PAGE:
When complete, the Eagle Valley Trail will be a 63-mile, paved trail that travels the length of the Eagle River Valley from Dotsero to the Town of Minturn. Approximately 37 miles of the trail are complete and in use today. Crews are working on a seven-mile segment that goes from the Town of Eagle to the 287-acre Horn Ranch Open Space Park.

Information: Colorado DNR.

12. Palisade Plunge

The Palisade Plunge, in Mesa County, is a proposed natural surface, single-track trail that begins at the Mesa Top Trail and ends at Rapid Creek Road near the town of Palisade. Can you say "awesome biking experience"?! The trail connect the Town of Palisade, the Town of Mesa, and Powderhorn Mountain Resort. An environmental impact analysis will be required to move this concept project forward, DNR officials say.

Information: Colorado DNR.

13. Paths to Mesa Verde

The 16-mile Paths to Mesa Verde trail would connect the Town of Mancos, Mesa Verde National Park, Cortez High School, Southwest Colorado Community College, the Phil's World Mountain Bike Trails System, and the Montezuma County Fairgrounds. Planning is expected to begin this year. 

Information: Colorado DNR.

14. North Elk Creek

The North Elk Creek Trail would connect Staunton State Park's trail system to the Cub Creek Trail and Mt. Evan's Wilderness in the Pike National Forest.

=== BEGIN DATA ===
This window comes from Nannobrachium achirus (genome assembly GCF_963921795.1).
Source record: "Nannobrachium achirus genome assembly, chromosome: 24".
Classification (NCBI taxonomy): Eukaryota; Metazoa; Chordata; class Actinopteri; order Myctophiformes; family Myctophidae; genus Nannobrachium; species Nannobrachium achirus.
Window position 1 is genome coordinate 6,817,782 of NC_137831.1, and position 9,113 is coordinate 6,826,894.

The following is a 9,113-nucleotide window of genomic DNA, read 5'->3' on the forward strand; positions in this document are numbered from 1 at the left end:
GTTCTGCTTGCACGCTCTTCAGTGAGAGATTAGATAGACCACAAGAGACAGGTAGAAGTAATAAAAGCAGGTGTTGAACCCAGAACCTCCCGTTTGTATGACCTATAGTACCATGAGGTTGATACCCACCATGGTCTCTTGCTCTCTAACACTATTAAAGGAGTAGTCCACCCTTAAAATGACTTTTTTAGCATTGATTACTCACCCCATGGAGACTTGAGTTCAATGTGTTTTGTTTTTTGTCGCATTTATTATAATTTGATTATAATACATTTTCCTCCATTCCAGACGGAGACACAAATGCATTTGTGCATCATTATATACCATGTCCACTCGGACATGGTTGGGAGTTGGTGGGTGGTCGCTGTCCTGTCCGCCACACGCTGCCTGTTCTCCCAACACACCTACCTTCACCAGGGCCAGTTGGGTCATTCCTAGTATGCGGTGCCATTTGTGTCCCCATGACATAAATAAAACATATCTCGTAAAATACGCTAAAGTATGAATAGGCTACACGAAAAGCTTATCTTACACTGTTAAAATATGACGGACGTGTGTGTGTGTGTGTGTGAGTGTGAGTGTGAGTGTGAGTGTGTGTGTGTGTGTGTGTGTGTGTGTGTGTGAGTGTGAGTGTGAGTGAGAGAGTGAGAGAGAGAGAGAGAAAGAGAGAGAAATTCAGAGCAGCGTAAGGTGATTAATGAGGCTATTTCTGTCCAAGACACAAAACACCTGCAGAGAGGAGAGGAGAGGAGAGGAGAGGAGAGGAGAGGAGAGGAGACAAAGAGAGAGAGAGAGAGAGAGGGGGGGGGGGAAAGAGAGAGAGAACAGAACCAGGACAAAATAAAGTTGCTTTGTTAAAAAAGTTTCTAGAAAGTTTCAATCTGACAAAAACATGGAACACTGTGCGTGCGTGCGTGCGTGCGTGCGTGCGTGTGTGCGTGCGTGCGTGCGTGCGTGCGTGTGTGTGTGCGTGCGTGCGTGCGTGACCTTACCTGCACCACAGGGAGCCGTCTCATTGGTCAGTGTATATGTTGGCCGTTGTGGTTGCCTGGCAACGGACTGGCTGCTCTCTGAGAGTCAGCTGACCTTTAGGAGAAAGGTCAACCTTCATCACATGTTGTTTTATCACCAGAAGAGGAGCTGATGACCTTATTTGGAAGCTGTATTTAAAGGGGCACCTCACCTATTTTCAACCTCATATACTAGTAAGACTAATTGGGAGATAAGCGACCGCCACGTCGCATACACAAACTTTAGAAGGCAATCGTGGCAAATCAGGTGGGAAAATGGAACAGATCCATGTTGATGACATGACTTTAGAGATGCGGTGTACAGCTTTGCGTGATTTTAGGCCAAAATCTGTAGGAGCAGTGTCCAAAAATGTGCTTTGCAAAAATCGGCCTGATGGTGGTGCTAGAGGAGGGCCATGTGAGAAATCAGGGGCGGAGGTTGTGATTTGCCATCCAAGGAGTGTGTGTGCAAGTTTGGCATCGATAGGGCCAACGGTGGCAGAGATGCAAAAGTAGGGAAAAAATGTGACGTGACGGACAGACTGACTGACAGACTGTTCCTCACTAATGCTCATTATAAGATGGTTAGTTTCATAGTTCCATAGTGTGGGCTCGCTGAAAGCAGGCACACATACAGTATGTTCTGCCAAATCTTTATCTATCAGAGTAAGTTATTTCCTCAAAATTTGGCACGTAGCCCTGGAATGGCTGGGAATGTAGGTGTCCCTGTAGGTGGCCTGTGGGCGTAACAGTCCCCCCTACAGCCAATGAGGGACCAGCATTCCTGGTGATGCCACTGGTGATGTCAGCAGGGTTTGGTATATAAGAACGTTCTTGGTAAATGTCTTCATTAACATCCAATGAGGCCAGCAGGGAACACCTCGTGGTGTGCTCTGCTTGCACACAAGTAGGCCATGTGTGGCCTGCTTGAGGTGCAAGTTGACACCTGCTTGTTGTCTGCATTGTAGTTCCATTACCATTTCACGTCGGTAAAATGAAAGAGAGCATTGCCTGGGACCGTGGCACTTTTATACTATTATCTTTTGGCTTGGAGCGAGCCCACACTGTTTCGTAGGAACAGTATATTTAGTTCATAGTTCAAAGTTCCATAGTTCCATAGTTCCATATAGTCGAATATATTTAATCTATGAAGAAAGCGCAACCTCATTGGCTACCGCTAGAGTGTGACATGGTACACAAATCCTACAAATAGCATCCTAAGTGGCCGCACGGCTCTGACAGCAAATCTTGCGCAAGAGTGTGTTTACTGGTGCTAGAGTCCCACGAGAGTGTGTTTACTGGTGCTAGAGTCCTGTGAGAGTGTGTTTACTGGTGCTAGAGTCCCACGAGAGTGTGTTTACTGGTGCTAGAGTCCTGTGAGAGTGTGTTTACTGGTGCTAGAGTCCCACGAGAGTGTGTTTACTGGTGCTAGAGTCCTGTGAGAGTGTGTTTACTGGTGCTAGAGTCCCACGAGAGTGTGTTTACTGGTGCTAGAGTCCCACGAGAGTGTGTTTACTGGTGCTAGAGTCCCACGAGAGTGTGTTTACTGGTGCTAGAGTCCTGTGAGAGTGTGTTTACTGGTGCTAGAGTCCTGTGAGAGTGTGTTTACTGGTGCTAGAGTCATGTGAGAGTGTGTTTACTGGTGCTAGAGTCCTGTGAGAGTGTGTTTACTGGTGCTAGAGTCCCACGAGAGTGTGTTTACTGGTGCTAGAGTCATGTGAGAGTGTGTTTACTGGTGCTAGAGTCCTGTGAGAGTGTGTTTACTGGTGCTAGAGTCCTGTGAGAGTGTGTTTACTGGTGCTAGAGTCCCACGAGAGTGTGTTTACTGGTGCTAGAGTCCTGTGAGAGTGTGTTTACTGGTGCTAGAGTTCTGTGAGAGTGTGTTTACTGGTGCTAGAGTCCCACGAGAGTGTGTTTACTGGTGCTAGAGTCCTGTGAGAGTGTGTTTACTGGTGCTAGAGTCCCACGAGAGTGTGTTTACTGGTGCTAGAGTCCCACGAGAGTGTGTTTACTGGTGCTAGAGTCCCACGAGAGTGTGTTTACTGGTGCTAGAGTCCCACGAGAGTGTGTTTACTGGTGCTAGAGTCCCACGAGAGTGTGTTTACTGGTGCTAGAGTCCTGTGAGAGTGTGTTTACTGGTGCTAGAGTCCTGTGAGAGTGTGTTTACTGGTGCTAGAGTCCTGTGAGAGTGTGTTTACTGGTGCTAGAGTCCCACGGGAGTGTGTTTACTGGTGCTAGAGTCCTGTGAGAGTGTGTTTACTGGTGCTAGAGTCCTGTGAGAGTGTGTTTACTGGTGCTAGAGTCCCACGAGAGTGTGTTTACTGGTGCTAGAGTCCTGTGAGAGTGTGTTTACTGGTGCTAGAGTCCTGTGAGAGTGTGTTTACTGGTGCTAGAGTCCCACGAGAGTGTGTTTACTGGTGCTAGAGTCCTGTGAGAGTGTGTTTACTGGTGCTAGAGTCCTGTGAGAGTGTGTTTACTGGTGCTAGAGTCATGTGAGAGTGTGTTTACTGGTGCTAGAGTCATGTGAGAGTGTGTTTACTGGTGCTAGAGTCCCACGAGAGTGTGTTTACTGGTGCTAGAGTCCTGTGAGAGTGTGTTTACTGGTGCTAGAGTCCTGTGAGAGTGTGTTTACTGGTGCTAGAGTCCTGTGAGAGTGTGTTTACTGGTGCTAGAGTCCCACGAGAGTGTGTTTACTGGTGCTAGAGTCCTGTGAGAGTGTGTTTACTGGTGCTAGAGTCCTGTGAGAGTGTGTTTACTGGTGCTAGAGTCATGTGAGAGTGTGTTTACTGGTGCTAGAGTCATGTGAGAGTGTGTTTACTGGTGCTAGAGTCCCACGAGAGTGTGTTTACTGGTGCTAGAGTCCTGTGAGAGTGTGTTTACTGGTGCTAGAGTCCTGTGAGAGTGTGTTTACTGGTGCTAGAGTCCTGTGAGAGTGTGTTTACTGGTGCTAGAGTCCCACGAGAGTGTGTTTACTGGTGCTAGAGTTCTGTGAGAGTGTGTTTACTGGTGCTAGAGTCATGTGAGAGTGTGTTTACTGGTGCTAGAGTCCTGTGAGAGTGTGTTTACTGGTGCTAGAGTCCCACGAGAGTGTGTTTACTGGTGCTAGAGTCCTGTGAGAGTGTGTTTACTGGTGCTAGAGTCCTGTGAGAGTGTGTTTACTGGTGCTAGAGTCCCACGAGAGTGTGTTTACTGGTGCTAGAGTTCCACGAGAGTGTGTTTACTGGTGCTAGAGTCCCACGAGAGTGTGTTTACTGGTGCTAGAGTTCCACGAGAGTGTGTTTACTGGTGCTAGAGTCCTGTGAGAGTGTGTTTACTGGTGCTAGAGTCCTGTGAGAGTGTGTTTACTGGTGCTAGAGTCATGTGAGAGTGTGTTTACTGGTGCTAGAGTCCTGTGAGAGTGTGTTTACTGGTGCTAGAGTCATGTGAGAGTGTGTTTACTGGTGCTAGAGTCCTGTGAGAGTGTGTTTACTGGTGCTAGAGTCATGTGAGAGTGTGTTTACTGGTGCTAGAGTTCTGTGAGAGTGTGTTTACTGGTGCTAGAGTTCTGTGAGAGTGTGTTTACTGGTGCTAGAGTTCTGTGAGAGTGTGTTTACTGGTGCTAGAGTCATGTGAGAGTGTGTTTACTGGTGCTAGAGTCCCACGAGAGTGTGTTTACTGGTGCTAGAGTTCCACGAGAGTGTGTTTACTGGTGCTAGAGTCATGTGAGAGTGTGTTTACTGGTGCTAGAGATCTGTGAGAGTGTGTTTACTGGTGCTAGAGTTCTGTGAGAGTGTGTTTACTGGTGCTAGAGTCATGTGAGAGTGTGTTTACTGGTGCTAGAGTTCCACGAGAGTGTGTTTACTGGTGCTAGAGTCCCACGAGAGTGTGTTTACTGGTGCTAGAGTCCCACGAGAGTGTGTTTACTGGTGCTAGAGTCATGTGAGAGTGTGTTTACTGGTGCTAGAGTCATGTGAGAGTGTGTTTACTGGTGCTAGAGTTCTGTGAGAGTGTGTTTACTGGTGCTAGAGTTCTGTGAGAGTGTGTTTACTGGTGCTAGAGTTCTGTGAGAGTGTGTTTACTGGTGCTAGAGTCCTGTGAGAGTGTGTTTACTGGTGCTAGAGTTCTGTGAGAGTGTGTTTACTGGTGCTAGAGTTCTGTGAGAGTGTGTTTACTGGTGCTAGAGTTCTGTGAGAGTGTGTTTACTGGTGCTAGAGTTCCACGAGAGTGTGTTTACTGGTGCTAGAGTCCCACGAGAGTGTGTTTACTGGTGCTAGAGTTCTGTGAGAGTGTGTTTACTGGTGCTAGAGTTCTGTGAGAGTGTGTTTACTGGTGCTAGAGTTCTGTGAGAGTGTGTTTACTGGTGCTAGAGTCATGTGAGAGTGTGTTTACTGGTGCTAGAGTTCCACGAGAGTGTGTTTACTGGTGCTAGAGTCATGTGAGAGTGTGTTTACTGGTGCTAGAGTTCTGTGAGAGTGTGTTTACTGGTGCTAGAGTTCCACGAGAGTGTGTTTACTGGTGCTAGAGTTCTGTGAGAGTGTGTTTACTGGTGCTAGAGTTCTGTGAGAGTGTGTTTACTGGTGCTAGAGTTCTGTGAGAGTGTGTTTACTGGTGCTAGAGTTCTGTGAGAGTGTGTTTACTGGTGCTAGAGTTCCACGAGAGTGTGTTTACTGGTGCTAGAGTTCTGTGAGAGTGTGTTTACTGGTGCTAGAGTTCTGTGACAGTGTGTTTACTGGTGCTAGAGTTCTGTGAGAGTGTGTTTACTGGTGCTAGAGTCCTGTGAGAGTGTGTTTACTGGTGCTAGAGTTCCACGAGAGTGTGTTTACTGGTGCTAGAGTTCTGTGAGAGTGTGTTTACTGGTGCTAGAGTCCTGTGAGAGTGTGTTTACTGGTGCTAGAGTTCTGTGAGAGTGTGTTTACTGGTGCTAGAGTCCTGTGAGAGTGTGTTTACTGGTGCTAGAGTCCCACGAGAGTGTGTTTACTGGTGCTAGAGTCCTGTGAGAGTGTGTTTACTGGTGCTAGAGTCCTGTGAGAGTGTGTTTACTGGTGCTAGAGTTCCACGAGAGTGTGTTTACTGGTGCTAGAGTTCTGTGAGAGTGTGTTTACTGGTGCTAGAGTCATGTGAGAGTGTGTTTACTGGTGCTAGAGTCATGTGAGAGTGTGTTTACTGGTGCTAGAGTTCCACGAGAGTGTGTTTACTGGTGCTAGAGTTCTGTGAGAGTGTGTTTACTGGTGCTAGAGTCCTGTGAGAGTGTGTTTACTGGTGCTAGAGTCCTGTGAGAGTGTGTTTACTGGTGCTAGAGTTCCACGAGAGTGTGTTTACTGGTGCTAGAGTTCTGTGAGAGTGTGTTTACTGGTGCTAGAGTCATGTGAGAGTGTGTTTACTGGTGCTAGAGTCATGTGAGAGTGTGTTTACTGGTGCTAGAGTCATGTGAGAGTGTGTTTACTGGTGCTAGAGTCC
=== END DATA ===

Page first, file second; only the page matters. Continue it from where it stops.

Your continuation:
Information: Colorado DNR.

15. Eldo-Walker Trail Connection

The Eldo-Walker Trail would be a 1.5-mile, mountain biking trail that would connect Eldorado Canyon State Park to the Walker Ranch trail system in Boulder County.

Information: Colorado DNR.

16. Arkansas River Stage and Rail Trail

The 64-mile trail would be a long-distance, historically significant pathway that would connect Salida, Buena Vista and Leadville, incorporating portions of the Leadville Stage Road and the Colorado Midland Railroad traveling through Chaffee and Lake Counties. 

Information: Colorado DNR.

To select these trails, the Colorado Department of Natural Resources partnered with a team of experts including the Colorado Pedals Project and Great Outdoors Colorado.

All information in this story, including maps, is courtesy of the Colorado the Beautiful Project and the Colorado DNR.